Medicinal plants

Mountain Laserkraut – Application & Treatment for Health

Berg-Laserkraut

The mountain laser herb is also known as mountain caraway and is mainly found in central and southern European mountains. The herb tastes similar to cumin and fennel and has historically been used to treat kidney problems, coughs, poisoning, eye problems and gastrointestinal disorders. In the meantime, mountain cumin is hardly used anymore.

Occurrence & cultivation of the mountain laser herb

The umbelliferae are an order of the cloudy plants, which is distributed worldwide and comprises seven families with a total of approximately 500 genera and 5500 individual species. One of these genera are the umbelliferae, which include the laser herbs. A plant species from this genus is the mountain laser herb . All types of Laserkraut grow as perennial herbaceous plants with strong hollow stalks.

The mountain laser herb is a deciduous and perennial herbaceous plant that measures between 30 and 150 centimeters and is sometimes referred to as mountain caraway. The bare stem has fine grooves and has a round cross-section with a tuft of fibers that attaches to the base. The vegetative parts are blue-green in color. The basal leaves are on average up to 50 centimeters long. The leaves of the stem become smaller towards the top and have a triangular outline.

The edge of the lanceolate pinnate sections on the petals is light colored to white. The inflorescence is doppeldoldig and carries between 20 and 50 rays. The plant is native to the European mountains, especially in the mountains of central and southern Europe. The plant species is considered warmth-loving and prefers sunny slopes or forest edges, where it mainly grows on limestone soil. In Germany, mountain cumin grows mainly in the Alps and in the Eifel.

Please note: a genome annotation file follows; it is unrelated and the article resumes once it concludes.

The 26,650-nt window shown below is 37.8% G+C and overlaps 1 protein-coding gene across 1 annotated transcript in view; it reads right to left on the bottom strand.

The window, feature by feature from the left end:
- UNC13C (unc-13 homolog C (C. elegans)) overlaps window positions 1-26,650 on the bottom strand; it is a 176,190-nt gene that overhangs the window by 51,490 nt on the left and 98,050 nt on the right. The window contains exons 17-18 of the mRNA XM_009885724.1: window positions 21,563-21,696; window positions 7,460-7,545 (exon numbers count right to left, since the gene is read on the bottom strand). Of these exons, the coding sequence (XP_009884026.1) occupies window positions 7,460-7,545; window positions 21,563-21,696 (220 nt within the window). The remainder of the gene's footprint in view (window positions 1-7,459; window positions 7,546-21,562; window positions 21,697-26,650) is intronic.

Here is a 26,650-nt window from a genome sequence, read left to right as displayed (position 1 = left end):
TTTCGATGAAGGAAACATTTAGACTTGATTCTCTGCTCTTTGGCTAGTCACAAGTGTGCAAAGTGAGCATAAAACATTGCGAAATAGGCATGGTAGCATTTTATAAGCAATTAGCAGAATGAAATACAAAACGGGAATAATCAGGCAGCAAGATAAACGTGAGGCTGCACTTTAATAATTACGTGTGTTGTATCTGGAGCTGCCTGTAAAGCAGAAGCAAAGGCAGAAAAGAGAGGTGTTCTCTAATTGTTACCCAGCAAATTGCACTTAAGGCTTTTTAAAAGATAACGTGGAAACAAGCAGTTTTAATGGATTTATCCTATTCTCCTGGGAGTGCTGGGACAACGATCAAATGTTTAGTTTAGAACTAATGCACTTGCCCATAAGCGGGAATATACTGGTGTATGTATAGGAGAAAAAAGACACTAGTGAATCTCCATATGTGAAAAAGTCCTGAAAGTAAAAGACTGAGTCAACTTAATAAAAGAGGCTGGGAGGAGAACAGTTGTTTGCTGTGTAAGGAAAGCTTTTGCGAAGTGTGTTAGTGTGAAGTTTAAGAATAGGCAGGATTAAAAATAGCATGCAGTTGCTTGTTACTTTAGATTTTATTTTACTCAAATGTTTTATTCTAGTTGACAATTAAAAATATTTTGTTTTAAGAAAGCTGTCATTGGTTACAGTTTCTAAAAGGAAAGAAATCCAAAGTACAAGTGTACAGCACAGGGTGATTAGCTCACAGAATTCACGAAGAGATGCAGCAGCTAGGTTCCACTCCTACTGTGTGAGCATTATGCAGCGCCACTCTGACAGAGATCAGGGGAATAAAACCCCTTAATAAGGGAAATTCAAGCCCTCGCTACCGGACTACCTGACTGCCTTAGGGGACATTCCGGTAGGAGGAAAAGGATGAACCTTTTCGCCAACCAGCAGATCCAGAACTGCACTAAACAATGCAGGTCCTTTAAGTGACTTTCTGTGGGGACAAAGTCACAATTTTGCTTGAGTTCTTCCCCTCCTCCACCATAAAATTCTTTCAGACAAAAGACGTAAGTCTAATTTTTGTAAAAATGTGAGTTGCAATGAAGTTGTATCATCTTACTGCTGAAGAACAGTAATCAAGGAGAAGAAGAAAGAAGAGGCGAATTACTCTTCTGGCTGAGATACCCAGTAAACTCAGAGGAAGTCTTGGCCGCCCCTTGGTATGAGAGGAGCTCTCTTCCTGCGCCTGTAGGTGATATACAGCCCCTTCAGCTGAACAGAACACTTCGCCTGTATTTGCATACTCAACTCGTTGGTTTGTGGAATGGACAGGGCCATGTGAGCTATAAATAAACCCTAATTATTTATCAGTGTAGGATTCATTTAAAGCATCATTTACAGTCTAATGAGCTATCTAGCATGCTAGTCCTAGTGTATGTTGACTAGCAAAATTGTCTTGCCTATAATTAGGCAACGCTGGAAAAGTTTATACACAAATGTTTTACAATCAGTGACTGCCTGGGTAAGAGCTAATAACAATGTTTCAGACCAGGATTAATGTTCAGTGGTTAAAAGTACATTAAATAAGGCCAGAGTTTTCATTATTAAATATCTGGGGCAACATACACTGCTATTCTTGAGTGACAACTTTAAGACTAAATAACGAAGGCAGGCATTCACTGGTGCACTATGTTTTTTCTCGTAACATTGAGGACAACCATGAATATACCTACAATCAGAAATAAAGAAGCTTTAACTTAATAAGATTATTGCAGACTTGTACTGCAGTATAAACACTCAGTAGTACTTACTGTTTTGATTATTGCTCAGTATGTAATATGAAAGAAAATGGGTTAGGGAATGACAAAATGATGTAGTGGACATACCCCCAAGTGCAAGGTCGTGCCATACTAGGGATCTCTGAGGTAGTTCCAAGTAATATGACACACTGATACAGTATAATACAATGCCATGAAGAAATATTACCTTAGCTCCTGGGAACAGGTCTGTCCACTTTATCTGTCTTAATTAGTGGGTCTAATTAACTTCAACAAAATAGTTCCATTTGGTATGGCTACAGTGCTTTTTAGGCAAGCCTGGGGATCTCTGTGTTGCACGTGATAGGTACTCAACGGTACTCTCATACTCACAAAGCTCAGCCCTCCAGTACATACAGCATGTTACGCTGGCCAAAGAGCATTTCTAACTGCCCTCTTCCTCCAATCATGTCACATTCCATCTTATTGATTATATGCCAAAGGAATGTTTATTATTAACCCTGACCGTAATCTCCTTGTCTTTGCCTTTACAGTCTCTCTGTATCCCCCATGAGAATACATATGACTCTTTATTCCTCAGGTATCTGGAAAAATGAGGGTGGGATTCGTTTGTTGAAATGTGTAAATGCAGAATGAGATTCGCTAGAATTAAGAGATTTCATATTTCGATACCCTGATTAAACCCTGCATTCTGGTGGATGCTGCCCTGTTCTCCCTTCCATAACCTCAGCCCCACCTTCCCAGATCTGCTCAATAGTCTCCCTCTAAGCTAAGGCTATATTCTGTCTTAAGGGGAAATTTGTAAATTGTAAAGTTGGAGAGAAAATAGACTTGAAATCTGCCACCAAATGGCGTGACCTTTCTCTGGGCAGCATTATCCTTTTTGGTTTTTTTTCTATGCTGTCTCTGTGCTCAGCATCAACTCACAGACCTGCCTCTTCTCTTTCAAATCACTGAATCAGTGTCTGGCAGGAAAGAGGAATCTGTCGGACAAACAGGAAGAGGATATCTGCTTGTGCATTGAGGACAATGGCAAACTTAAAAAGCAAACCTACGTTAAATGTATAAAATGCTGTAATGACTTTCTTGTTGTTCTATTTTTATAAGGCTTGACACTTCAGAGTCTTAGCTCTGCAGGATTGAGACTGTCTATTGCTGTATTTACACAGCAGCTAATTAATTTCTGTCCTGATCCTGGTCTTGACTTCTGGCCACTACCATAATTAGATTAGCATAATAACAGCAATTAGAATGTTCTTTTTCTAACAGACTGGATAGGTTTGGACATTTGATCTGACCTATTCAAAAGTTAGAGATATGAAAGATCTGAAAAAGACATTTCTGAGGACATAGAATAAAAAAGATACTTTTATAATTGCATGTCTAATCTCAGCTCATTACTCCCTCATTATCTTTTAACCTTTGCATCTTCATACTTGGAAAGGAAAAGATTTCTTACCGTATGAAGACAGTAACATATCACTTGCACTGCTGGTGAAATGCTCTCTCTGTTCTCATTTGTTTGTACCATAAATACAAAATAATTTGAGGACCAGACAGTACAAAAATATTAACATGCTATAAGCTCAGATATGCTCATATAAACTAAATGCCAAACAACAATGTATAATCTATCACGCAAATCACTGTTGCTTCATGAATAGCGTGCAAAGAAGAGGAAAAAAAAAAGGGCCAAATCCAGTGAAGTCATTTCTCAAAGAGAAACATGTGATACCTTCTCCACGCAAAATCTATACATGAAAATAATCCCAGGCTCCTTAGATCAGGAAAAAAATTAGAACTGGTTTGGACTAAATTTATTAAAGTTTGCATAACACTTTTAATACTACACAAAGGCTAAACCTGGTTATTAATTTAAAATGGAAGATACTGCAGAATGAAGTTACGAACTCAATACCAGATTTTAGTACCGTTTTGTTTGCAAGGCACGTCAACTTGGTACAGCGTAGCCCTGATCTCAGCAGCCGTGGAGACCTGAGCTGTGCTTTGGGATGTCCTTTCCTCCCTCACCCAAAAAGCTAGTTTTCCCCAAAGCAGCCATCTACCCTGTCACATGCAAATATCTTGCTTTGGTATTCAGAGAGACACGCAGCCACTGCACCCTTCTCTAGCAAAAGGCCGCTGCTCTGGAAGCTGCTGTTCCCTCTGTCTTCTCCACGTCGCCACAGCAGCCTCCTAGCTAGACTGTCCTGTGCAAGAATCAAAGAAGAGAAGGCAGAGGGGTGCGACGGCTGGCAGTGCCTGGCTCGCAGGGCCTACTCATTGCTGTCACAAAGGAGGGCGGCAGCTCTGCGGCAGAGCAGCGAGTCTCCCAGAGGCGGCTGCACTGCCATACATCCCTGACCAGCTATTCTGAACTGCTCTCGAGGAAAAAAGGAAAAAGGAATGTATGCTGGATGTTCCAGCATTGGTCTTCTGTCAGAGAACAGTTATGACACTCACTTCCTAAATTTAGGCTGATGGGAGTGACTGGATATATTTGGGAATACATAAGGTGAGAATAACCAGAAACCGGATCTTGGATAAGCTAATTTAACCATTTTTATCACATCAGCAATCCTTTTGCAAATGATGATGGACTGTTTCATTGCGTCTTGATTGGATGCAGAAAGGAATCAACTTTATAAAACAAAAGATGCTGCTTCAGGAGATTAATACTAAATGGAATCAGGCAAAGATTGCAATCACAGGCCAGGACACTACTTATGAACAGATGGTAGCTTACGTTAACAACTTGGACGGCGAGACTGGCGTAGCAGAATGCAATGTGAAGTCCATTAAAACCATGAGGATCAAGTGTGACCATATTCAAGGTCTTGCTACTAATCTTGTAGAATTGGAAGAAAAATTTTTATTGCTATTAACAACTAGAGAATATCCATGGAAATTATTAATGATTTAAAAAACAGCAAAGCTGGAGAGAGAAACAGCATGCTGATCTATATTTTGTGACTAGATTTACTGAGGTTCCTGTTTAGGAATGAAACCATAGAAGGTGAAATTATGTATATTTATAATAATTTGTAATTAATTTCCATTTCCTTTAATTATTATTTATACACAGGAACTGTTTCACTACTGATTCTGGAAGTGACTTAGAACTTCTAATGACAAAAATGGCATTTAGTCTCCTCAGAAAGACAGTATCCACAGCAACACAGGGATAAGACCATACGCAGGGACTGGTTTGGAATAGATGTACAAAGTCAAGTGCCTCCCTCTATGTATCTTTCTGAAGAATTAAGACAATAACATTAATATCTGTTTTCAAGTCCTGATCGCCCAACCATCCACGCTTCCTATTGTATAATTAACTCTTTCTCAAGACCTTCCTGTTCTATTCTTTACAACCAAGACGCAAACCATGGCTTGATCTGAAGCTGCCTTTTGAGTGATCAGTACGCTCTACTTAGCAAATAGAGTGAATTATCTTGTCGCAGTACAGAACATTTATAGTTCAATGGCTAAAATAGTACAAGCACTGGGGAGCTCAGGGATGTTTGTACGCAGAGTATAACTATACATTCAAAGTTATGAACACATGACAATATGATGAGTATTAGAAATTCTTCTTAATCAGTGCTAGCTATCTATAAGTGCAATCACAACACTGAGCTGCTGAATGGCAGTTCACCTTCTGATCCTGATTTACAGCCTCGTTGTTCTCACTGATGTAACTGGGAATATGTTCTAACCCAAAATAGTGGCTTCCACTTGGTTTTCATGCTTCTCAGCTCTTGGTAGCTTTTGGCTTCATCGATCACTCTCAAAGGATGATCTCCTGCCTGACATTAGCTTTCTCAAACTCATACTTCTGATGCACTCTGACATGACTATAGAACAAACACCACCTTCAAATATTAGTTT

Effect & Application

In the past, the mountain laser herb was used both as a spice plant and as a medicinal plant. The fruits of the herb taste bitter and smell similar to fennel or caraway. Compared to these plants, however, the herb has a much bitter and pungent taste. In the 9th century, mountain cumin was still one of the most important medicinal plants.

At that time, Charlemagne issued a decree known as the “Capitulare de Villis”. The ordinance contains the 89 most important medicinal herbs and also lists mountain cumin. According to the decree, the mountain laserweed should be planted on the estates. Charlemagne wanted to ensure a basic supply of medicinal plants and create a natural pharmacy, so to speak. The herb was popular until the late Middle Ages.

In the 16th century, doctors in particular used the plant, which is similar in effect to caraway and fennel . Caraway is used in the form of dried and ripe fruits as well as caraway oil and consists mainly of active ingredients such as essential oils with carvone, limonene, phellandrene and other monoterpenes. Caraway also contains phenolic acids and flavonoids.